Lopatin aims to give highbrow and lowbrow genres equal footing on Garden Of Delete. He's compared synthesizers to paint in the past, and the second track, "Ezra," lays out his ridiculous palette. It begins with an OPN-by-numbers synth cut-up, which unexpectedly drops into a grungy guitar bridge before ramping into epic trance. Towards the end, he works in a cheap-sounding distortion—think Boss DS-1 pedals and Crate amps, the same setup aspiring teenage rockers would have used in the ‘90s. After a hat tip to his vaporwave-spawning Chuck Person alias ("ECCOJAMC1"), Lopatin introduces Ezra's auto-tuned voice amidst a scrum of blast beats and death metal vocals on "Sticky Drama."
It's Ezra's alien voice that cuts through GOD's layers of impenetrable humor. "Animals," OPN's first pop song, has a falsetto that puts it in league with Chief Keef and Bon Iver's Yeezus duet, "Hold My Liquor." Lopatin is at his best when he's striving towards beauty instead of trying to crack himself up. Take "Mutant Standard": starting with a minimal techno pulse, it unleashes a thrilling series of arpeggios four minutes in, freezing the listener in their radiant optimism. It's a big moment, but it's also the kind of "calm before the storm" trick used on "Boring Angel," a highlight of R Plus Seven. In fact, a lot of GOD's best parts could have come from previous albums. "Child Of Rage" builds on the hollow jazz club feel that made Replica's title track so distinctive. GOD's interest in questionable styles and its elaborate backstory seem designed to keep things interesting after the giant step forward that was R Plus Seven.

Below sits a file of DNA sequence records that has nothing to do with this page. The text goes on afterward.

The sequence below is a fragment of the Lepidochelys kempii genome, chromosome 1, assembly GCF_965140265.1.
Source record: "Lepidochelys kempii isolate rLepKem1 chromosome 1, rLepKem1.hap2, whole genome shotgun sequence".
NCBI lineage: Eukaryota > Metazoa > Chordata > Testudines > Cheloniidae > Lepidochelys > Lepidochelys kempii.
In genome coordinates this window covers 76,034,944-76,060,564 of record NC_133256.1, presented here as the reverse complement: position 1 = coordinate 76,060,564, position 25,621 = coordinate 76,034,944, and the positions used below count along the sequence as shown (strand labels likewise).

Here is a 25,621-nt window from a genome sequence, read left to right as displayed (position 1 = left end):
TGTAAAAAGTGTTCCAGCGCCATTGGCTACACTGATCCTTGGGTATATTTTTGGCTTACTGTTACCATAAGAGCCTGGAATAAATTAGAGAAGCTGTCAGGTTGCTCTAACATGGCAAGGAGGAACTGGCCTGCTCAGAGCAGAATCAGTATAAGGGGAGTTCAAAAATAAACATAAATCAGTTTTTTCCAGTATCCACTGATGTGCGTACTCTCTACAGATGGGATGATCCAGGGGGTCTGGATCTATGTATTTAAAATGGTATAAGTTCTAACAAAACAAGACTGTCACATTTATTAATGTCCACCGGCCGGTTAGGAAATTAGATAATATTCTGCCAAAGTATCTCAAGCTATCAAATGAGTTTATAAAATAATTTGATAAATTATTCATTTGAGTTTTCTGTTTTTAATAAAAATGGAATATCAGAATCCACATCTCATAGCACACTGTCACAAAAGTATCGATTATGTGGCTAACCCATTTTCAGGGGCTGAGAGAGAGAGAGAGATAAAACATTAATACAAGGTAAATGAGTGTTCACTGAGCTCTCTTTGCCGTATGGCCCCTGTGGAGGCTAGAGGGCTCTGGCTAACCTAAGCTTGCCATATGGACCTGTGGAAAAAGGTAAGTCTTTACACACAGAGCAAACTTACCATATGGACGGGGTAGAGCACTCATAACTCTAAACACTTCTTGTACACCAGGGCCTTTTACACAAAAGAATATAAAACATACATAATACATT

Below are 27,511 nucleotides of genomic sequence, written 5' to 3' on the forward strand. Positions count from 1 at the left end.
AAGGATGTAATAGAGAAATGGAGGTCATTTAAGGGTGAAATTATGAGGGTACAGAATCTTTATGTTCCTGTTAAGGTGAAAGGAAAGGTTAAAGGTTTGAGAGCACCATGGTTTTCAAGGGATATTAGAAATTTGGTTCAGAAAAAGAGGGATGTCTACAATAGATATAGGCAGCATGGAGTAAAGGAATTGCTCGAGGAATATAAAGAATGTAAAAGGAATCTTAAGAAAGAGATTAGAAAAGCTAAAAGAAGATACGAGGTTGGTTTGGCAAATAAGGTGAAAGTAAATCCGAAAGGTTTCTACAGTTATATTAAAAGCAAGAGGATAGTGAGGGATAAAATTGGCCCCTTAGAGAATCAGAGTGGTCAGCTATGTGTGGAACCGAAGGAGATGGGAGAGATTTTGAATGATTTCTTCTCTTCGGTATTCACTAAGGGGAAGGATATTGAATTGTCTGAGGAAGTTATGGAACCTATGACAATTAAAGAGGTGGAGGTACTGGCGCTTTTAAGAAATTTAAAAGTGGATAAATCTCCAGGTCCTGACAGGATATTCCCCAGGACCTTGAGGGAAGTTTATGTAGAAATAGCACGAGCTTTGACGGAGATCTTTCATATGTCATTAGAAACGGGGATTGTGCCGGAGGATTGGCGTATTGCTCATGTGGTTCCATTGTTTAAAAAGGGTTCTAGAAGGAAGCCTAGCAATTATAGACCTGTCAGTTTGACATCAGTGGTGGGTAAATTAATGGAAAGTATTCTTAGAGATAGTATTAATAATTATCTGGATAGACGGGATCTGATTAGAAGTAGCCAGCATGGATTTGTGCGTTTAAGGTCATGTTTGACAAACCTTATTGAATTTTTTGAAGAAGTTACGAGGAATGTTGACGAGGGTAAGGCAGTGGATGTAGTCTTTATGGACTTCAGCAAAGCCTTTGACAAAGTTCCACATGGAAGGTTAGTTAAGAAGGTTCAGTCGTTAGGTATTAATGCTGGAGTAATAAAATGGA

Lopatin has come far from his mid- to late-'00s synth explorations. As soon as he could, he began to express grander ambitions, bringing video artist Nate Boyce on tour to provide a focal point for what was then purely ambient music. Fast forward a few years to the guy in a Celtics hat scoring Sofia Coppola movies, touring with stadium-filling artists and signed to the iconic Warp Records, where he's made his two most unprecedented albums. That OPN can still sound wholly original while engaging with the mainstream—and in his own fucked up, tongue-in-cheek way—reiterates the strength of vision that brought him to this point.